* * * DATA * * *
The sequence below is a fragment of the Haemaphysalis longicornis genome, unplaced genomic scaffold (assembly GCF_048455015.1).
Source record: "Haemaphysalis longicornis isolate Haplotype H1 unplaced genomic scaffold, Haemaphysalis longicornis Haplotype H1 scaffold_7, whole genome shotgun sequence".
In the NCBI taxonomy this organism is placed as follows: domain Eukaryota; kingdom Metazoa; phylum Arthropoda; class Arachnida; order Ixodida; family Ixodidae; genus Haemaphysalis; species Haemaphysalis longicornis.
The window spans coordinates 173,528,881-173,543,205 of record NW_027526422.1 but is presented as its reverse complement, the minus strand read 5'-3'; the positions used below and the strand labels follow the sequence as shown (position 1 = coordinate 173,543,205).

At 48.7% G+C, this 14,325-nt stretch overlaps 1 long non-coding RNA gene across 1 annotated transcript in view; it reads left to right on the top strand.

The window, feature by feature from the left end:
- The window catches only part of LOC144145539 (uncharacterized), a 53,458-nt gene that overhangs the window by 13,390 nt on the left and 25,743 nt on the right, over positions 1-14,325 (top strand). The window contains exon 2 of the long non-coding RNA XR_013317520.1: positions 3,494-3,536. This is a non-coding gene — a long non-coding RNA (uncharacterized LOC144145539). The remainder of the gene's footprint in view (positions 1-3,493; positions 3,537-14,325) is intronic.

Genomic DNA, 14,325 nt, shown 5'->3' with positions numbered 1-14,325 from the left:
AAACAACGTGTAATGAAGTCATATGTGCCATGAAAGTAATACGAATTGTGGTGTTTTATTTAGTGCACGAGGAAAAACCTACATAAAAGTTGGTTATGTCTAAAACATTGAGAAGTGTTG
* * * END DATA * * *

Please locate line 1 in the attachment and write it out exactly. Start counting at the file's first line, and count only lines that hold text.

The sequence below is a fragment of the Haemaphysalis longicornis genome, unplaced genomic scaffold (assembly GCF_048455015.1).